When you have some studies that actually are on the topics I’ve mentioned then why don’t you link them? The two you linked had nothing to do with what I said. And the little that was in them helped my comment more than yours. The first one is corporate fleets, corporate fleets not always plugging in is no secret. The same was found for a fleet of Volt vehicles, so range or cost has nothing to do with it. You do know that the Volt was in the second study (as an Ampera), showing that it is barely better then more expensive and shorter range vehicles. Even beaten by the big, heavy and inefficient Outlander PHEV. So if you have anything relevant then bring it, instead of spouting a lot of FUD (even though it was Lou Grinzo bringing most of the garbage, you only asked for the garbage). As I said, there is a correlation between electric range and how many miles are driven on electricity. But nowhere has there been shown a correlation between electric range and willingness to plug it in or that expensive cars would get plugged in less than cheaper cars. So the longer the… Read more »

I have to agree. With the exception of the i3 Rex, BWM has some of the least-capable PHEVs on the market. I mean, how hard would it be to have at least 20 miles of range? Better yet, 30 miles.

The range increases with time. I’m confident they will get there within the next 5 years as 100ish miles is realistically all you u need from a PHEV. My i3 Rex has used about half a gallon in the last 6 months, but that was important to me as I didn’t get stranded 🙂

That’s kind of a pathetic excuse considering that the Volt rolled off the assembly line in 2010. It is now 2018.

The main reason the battery is so small is that they are doing the VERY MINIMUM needed to fulfill some European carbon emission rule.

Indeed….the “European compliance car” PHEVs with 10 miles of electric range are such weaksauce. FFS, just double the battery size and make it more electric.

I guess they lack a supply of cheap battery cells so they are stingy on battery size. (And yeah, there’s some work to be done fitting them in but it is not THAT hard.)

The 530e is outselling the 330e by a long way seeing it is more expensive perhaps its the 9kwhr battery rather than the 7kwhr of the 3 series.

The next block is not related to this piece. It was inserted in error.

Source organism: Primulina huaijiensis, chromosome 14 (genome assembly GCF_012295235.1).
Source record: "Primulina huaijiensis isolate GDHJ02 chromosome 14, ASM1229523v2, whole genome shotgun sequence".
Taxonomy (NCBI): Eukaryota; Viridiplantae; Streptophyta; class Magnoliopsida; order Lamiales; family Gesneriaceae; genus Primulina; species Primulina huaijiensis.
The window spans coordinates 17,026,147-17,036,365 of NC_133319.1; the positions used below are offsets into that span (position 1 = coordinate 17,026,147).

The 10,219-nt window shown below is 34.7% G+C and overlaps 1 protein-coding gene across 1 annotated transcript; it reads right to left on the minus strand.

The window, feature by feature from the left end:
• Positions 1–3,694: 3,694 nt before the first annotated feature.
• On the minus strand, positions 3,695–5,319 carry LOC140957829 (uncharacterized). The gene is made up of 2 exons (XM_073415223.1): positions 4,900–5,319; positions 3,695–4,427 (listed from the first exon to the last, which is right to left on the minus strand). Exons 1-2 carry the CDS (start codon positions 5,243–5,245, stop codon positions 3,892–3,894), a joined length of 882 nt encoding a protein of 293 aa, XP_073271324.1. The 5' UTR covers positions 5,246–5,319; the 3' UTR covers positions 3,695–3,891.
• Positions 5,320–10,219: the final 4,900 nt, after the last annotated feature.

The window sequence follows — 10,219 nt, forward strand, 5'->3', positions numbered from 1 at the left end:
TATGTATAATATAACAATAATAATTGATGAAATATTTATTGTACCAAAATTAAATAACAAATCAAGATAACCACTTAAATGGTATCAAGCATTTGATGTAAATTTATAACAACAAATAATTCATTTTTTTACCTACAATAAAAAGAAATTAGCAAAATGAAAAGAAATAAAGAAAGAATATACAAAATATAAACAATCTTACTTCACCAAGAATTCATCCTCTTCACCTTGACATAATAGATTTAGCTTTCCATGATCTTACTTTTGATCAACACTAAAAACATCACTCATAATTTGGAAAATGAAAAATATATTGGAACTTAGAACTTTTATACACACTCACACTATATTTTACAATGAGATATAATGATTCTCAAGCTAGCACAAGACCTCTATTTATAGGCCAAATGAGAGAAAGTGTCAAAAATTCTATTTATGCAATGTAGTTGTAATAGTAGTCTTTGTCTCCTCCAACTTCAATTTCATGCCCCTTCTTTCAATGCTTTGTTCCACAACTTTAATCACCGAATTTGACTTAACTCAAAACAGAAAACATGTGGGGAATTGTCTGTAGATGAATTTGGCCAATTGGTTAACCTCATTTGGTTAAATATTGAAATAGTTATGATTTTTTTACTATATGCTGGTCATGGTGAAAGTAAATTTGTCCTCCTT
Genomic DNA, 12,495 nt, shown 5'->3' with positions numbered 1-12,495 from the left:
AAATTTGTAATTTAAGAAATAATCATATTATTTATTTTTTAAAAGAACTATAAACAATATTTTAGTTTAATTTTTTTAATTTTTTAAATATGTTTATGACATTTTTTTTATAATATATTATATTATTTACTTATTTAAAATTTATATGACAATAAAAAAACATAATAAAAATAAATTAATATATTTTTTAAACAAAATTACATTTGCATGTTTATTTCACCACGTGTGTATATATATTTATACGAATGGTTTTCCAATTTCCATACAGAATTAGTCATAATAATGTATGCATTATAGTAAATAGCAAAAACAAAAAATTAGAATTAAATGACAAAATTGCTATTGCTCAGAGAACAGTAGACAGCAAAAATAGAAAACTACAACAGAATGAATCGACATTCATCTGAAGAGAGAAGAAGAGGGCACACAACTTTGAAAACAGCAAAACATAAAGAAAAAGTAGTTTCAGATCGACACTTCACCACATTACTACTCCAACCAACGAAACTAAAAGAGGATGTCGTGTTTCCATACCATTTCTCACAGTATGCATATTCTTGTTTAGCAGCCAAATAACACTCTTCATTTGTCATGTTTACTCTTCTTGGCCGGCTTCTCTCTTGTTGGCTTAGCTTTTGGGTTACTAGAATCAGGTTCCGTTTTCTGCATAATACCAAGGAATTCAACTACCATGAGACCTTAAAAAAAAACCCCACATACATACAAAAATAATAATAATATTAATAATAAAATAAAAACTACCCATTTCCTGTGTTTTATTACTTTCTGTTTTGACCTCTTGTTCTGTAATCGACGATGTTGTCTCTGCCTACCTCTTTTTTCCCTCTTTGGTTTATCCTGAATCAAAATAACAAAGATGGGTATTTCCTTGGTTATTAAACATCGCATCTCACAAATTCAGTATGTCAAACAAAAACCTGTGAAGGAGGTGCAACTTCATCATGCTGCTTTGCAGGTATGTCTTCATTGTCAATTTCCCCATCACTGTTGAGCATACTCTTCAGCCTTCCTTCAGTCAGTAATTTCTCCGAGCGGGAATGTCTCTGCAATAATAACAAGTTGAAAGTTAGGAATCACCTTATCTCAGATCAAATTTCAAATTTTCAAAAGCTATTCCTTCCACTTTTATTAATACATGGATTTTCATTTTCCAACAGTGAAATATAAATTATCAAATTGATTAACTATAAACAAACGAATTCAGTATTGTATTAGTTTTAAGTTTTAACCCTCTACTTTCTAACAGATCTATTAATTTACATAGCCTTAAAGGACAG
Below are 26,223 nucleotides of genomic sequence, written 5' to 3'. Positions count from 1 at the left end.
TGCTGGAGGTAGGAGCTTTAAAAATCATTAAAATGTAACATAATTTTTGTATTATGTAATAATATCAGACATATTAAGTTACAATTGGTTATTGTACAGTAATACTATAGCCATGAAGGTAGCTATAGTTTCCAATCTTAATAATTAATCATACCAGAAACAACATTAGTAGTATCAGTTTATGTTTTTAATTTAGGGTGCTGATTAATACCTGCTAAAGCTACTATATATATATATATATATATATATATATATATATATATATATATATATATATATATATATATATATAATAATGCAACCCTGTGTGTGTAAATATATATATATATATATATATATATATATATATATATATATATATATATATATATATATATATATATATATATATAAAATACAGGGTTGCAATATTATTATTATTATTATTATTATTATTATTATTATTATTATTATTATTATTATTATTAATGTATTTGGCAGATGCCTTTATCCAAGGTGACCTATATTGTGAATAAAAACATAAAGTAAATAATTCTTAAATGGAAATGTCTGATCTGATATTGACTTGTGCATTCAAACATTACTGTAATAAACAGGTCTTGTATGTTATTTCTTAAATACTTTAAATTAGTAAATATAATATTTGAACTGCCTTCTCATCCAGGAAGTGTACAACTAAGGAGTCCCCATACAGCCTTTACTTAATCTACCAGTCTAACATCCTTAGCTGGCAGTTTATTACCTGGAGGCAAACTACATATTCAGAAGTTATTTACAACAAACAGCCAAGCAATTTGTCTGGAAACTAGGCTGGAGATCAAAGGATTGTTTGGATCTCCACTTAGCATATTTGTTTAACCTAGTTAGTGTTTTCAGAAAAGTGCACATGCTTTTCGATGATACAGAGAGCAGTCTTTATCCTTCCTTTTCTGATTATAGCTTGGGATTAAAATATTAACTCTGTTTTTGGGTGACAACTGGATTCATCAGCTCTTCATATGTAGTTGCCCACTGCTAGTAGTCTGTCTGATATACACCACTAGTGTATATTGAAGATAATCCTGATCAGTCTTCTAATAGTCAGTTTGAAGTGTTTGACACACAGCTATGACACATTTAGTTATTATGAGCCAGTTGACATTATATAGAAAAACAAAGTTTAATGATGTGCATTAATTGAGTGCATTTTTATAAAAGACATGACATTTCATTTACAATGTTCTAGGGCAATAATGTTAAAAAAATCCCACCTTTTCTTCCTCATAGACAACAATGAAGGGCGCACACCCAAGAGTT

Enough to tell bmw to continue to improve battery and range with each new generation. The 3 series wiĺ likely see an uprated battery early in the new year.

M3 Owned- Niro EV TBD - Former 500e and Spark EV,

A more accurate title probably should read — falling ICE sedan sales to Tesla reflected in increased EV overall sales at BMW. EV evolution in progress.

BMW, 35 consecutive months of growth… So their growing plug in percentage means that the segment is growing faster than the rest of the company sales.

Sedans have been dropping long before Tesla. Tesla is selling extremely well DESPITE selling two sedan models and one bloated sedan model.

For the BMW US buyer who’s sure he isn’t going to buy a Tesla. You’d better check out leasing options for the BMW 330e. The federal tax credit may be taken off the lease price making these cars a comparable bargain vs. standard ICE. With the addition of the additional HP and Torque of the electric motor, which are substantial additions.

How come i have never herd of the Electric Mini? Is this sold in Europe?

The Cooper will have a BEV version available late next year…
Right now Mini only has a PHEV Countryman crossover…

That’s pretty good. Now imagine if BMW actually designed some GOOD plug-in vehicles instead of the polarizing i3, the way-too-expensive i8, and all those 10-mile range “European compliance car” PHEVs.

Just for your information. The new WLTP cycle is hitting plug-in hybrids hard so expect the European PHEV compliance models to all increase their range to fit the new compliance level with the new testing cycle.

BMW, Mercedes, Volvo etc. will probably soon increase the ranges in many of their PHEVs.

Next article title: “Exactly 100% Of Tesla Car Sales are BEV: August 2018”